Orioles Fan Suing Team After Being Hit With Errant Bat

BALTIMORE (WJZ) — An Ellicott City woman is suing the Baltimore Orioles and Major League Baseball for negligence after she was hit by a flying bat while sitting in the stands at Camden Yards.

Court documents say Patricia Dowdell suffered skull fractures, brain swelling and permanent damage.

Dowdell and her attorney are now demanding better protection for fans, after they say her life was changed forever when a pleasant day at the ballpark on July 23, 2016 turned tragic.

“It’s been traumatic for her, completely life-changing,” attorney Brendan Klaproth says.

Dowdell and her fiance were watching the O’s and the Indians square off. When she looked up at the scoreboard at the bottom of the sixth inning, that’s when it happened. A bat had slipped out of the hands of slugger Chris Davis and was sailing right towards her.

“Next thing she knows, she’s laying back in her chair, bleeding,” according to Klaproth.

“As of right now, she has four plates holding her eye into the sockets,” he says.

The suit is seeking more than $75,000 in damages, but most notably, an injunction requiring the team to install protective netting to the outfield side of each dugout.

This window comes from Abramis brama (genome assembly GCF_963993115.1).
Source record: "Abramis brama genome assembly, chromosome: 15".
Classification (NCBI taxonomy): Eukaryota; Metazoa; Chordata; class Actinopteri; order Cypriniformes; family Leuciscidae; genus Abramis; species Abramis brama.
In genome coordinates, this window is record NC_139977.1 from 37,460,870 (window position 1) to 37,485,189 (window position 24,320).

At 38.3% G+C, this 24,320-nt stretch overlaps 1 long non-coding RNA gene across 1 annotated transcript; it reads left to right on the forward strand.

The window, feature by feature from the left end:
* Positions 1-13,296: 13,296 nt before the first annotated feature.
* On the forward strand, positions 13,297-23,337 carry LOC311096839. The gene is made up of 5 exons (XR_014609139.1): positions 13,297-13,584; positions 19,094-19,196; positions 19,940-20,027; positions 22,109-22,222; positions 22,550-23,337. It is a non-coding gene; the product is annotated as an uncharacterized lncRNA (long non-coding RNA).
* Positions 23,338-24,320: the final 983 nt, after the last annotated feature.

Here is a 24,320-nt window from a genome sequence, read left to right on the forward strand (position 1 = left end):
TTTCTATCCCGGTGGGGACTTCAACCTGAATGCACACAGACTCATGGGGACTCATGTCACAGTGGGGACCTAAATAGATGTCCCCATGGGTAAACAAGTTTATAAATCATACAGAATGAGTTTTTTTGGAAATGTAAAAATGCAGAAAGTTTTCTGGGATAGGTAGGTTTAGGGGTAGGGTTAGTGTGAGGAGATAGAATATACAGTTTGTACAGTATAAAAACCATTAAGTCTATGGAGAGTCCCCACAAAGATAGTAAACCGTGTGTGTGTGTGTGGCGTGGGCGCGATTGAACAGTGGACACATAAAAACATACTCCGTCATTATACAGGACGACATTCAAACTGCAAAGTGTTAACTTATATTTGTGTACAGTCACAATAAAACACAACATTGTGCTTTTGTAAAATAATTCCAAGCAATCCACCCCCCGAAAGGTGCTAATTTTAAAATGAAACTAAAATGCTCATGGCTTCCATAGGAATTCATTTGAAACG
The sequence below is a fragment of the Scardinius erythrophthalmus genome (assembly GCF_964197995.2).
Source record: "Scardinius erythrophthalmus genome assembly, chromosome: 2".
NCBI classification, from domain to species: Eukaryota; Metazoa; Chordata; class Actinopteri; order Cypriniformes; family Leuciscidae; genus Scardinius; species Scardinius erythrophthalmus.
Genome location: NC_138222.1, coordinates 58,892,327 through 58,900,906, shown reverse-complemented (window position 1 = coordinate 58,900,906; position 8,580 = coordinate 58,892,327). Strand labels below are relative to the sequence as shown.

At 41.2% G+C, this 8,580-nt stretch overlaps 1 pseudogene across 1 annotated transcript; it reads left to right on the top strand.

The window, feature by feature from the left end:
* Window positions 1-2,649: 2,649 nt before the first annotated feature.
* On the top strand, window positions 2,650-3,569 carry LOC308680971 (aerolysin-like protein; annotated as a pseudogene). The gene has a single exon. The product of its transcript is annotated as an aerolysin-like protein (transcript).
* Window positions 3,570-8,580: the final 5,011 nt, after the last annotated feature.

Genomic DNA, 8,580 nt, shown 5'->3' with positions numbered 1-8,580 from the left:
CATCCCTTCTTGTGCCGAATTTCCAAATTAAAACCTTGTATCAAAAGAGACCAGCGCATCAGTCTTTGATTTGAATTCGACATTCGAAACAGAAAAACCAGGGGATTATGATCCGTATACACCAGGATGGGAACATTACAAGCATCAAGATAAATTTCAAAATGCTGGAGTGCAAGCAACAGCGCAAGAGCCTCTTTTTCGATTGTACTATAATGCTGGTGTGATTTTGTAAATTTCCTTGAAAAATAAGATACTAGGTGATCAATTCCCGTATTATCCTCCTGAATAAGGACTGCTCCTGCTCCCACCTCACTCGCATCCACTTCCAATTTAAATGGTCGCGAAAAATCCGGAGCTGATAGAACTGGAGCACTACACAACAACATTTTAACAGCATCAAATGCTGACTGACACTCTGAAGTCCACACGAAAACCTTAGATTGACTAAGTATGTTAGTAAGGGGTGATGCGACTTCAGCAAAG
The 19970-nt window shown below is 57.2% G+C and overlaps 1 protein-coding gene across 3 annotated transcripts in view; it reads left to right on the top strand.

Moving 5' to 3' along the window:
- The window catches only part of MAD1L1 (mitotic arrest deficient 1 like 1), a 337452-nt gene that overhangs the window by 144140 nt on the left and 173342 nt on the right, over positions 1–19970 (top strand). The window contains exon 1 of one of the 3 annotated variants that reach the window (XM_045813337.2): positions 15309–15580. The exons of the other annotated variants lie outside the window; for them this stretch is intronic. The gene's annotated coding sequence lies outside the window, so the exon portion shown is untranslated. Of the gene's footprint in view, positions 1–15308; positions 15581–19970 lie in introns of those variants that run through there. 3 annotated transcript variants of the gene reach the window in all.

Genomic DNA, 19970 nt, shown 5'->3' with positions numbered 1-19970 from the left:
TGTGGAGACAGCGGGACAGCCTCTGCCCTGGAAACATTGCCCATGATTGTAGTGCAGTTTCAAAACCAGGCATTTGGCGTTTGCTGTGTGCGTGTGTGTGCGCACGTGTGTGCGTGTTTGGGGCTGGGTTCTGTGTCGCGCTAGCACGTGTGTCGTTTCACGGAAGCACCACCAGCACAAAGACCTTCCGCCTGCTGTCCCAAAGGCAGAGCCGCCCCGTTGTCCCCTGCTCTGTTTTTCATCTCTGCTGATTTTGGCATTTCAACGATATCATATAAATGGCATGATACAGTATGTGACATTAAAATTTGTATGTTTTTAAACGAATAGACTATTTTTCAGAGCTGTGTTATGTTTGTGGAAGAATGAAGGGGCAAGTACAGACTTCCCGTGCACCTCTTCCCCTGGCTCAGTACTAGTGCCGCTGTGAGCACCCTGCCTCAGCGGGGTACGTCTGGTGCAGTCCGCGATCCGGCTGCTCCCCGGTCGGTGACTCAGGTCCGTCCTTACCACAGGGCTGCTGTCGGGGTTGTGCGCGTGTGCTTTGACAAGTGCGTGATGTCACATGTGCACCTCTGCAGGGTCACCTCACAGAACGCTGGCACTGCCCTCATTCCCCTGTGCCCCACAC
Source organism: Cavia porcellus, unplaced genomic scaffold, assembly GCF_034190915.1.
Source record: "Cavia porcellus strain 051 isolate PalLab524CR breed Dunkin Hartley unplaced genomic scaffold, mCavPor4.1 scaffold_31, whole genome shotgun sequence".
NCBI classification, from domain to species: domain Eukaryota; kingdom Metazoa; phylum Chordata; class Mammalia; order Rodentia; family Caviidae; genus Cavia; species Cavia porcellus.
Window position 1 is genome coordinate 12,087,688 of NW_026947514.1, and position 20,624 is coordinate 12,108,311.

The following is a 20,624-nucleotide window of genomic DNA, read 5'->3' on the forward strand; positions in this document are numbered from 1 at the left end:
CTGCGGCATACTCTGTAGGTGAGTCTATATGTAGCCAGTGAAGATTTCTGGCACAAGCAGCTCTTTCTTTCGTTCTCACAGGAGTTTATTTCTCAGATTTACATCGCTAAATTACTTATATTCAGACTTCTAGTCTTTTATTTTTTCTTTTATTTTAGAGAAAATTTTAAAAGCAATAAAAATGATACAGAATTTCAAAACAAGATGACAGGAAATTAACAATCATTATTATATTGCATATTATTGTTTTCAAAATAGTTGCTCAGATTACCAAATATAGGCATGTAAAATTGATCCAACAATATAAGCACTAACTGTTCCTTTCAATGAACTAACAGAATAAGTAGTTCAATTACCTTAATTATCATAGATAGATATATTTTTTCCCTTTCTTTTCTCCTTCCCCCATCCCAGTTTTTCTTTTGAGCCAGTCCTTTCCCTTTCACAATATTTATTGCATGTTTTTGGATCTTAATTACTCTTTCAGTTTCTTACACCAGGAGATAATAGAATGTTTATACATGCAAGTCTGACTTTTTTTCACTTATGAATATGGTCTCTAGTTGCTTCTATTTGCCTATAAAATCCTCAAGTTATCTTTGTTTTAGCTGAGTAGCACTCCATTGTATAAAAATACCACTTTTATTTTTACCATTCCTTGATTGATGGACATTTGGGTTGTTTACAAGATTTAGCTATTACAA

“I think it’s necessary so fans are aware of the risk,” Klaproth says. According to him, only nine teams have such extensive netting, and the Orioles are not one of them. Camden Yards currently has netting behind home plate that curves around the first base and third base lines.

On Opening Day this year, multiple bats flew into the stands at Camden Yards when Toronto center fielder Kevin Pillar lost his grip on successive swings.

This kind of thing could cost a fan their life, according to Klaproth.

“A bat, you can’t escape it, you can’t move to your left, your right, you can’t duck.”

Many have complained that more netting takes away from the fan experience, but starting last year, Major League Baseball recommended teams extend netting at least to the dugouts from home plate.

The Orioles and Major League Baseball declined to comment on Dowdell’s suit, which does not blame Davis in any way. It says he was just doing his job.

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Comments

One Comment

  1. I am sorry for the injuries to this woman but, and that is a big BUT, in the ballpark it is and always has been caveat emptor, buyer (of the ticket) beware. Especially sitting in front stray bats and balls are always a possibility and one must be continually aware.

  2. Good luck……the back of the ticket contains an absolutely bullet proof release of any and all liability to the ball club and the venue. Many, many fans have tried unsuccessfully to pierce that armor. The only way she could collect would be if she could prove that the batter walked into the stands and struck her in the head with the bat still in his hands.

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